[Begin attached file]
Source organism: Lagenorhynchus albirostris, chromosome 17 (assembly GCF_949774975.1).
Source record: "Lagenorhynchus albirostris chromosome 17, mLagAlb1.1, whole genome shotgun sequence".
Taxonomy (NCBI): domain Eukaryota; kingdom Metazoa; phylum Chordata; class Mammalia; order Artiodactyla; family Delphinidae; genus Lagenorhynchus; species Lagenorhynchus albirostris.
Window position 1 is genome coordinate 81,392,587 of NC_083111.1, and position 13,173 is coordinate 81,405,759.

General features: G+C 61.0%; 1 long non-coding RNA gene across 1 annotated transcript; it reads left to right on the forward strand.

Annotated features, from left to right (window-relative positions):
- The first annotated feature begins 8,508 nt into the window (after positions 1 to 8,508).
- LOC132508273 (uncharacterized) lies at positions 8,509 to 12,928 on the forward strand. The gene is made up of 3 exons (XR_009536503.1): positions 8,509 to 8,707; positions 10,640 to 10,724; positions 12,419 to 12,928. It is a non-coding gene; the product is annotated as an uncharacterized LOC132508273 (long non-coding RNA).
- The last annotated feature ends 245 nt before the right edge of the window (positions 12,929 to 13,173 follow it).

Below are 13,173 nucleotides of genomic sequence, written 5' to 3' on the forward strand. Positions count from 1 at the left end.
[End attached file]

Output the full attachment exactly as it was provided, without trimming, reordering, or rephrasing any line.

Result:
Source organism: Lagenorhynchus albirostris, chromosome 17 (assembly GCF_949774975.1).
Source record: "Lagenorhynchus albirostris chromosome 17, mLagAlb1.1, whole genome shotgun sequence".
Taxonomy (NCBI): domain Eukaryota; kingdom Metazoa; phylum Chordata; class Mammalia; order Artiodactyla; family Delphinidae; genus Lagenorhynchus; species Lagenorhynchus albirostris.
Window position 1 is genome coordinate 81,392,587 of NC_083111.1, and position 13,173 is coordinate 81,405,759.

General features: G+C 61.0%; 1 long non-coding RNA gene across 1 annotated transcript; it reads left to right on the forward strand.

Annotated features, from left to right (window-relative positions):
- The first annotated feature begins 8,508 nt into the window (after positions 1 to 8,508).
- LOC132508273 (uncharacterized) lies at positions 8,509 to 12,928 on the forward strand. The gene is made up of 3 exons (XR_009536503.1): positions 8,509 to 8,707; positions 10,640 to 10,724; positions 12,419 to 12,928. It is a non-coding gene; the product is annotated as an uncharacterized LOC132508273 (long non-coding RNA).
- The last annotated feature ends 245 nt before the right edge of the window (positions 12,929 to 13,173 follow it).

Below are 13,173 nucleotides of genomic sequence, written 5' to 3' on the forward strand. Positions count from 1 at the left end.